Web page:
Rare possum ‘in trouble’
Adam Carey July 23, 2011
The Leadbeater’s possum will probably only last for another 30 to 40 years. Photo: Steven SiewertLOGGING has begun in native forest north-east of Melbourne that environmentalists claim is home to the endangered Leadbeater’s possum.
VicForests, the Victorian government’s commercial forestry arm, began logging 19 hectares of forest at Sylvia Creek Road in the Toolangi State Forest yesterday.
The Department of Sustainability and Environment has been ”rechecking” the logging coupe this week, following protests by anti-logging groups, to see that it is not home to the Leadbeater’s possum. The small marsupial is endemic to Victoria’s central highlands and is believed to number fewer than 1000.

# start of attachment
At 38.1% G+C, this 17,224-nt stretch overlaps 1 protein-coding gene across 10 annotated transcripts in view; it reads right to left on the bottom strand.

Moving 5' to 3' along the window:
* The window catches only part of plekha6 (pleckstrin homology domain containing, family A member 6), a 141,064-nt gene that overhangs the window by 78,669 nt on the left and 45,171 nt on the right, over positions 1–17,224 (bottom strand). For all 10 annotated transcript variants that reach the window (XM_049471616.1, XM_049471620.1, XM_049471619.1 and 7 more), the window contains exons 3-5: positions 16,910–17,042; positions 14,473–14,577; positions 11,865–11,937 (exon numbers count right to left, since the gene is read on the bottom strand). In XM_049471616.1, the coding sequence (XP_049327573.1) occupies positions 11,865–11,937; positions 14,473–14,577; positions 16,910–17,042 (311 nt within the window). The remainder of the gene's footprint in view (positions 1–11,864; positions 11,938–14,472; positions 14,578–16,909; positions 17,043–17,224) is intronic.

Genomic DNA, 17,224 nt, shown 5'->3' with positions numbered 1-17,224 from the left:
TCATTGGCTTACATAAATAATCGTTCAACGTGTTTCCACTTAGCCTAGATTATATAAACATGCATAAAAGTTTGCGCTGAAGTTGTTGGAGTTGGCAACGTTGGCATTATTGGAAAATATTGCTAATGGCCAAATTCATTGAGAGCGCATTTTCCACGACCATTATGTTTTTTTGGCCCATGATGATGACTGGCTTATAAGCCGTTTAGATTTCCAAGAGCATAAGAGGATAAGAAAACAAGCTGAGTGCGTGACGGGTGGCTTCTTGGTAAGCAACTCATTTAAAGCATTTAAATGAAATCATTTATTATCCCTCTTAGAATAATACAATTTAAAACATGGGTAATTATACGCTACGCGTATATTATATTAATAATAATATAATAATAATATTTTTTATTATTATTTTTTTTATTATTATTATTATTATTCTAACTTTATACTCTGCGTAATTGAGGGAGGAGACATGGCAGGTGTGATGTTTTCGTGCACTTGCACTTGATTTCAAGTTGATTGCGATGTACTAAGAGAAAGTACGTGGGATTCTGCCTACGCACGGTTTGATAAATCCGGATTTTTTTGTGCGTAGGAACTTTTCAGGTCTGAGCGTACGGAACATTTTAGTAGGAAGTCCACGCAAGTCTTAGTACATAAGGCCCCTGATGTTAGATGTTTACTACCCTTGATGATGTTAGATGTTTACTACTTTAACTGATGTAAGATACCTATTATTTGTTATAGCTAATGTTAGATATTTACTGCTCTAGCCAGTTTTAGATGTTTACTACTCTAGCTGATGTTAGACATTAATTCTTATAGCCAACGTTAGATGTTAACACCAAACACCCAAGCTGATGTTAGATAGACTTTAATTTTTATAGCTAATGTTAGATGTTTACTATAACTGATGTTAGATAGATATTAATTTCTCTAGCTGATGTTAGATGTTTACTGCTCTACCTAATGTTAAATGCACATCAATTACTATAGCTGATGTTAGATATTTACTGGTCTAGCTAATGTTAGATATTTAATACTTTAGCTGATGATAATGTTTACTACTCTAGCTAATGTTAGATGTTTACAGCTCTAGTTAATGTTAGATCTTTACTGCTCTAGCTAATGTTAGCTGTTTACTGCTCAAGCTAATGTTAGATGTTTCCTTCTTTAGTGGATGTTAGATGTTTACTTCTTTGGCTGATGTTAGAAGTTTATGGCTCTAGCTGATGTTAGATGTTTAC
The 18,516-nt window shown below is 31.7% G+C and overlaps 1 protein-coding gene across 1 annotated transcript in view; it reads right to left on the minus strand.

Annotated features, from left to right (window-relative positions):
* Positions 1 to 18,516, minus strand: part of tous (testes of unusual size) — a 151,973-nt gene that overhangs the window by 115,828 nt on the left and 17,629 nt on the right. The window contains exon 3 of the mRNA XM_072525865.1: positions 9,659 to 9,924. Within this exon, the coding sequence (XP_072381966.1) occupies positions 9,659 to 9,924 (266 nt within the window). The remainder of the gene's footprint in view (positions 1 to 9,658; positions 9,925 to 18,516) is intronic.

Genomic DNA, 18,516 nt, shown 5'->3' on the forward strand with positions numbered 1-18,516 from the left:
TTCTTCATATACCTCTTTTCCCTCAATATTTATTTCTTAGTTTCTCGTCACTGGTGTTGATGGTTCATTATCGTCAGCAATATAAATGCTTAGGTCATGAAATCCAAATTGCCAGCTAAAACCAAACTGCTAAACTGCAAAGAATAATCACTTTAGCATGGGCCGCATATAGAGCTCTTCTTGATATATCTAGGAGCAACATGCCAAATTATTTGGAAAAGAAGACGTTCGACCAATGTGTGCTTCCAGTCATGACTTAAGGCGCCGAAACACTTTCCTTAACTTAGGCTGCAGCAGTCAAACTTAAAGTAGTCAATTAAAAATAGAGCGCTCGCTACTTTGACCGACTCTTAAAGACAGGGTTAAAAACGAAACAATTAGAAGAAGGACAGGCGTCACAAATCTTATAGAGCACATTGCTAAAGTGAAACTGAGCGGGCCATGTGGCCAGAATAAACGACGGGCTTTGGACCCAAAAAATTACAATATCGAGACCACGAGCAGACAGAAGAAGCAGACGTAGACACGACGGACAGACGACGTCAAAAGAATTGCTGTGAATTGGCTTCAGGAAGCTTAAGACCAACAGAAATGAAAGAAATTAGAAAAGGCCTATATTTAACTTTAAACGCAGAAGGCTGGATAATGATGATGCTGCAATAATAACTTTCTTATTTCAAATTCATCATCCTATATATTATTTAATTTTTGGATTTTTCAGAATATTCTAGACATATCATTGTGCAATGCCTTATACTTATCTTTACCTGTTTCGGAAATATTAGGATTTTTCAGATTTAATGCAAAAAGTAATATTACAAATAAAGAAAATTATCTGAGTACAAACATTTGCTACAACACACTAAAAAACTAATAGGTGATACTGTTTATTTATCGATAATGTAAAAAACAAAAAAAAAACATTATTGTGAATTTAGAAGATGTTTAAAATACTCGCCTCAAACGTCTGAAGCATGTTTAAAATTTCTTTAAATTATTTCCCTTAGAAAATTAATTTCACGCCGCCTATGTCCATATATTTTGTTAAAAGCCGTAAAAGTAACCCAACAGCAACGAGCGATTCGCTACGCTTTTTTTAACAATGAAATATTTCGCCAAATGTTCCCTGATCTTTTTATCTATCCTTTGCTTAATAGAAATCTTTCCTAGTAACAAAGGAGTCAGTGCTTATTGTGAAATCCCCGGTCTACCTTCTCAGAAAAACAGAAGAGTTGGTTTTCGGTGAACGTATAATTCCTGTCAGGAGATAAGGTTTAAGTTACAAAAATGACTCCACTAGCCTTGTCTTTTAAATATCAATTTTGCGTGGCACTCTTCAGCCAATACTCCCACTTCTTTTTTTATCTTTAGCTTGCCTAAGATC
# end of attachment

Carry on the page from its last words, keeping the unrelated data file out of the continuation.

A Leadbeater’s possum.
Surveys of the coupe by the department and VicForests found no Leadbeater’s possum habitat or old-growth mountain ash forest, but VicForests will leave alone an extra three hectares as a ”habitat island” in answer to ”concerns raised by conservationists”.
Conservationists argue that continued logging in Victoria’s central highlands threatens to wipe out the remaining Leadbeater’s possum population, which lost as much as half its habitat in the Black Saturday bushfires.
VicForests spokesman David Walsh rejected claims by the Wilderness Society that part of the Sylvia Creek coupe is old-growth forest, saying it was ”regrowth” forest that had recovered from bushfire.
But Leadbeater’s expert, Australian National University ecologist David Lindenmayer, said: ”This animal’s in a lot of trouble. Leadbeater’s possum will probably only last for another 30 to 40 years.”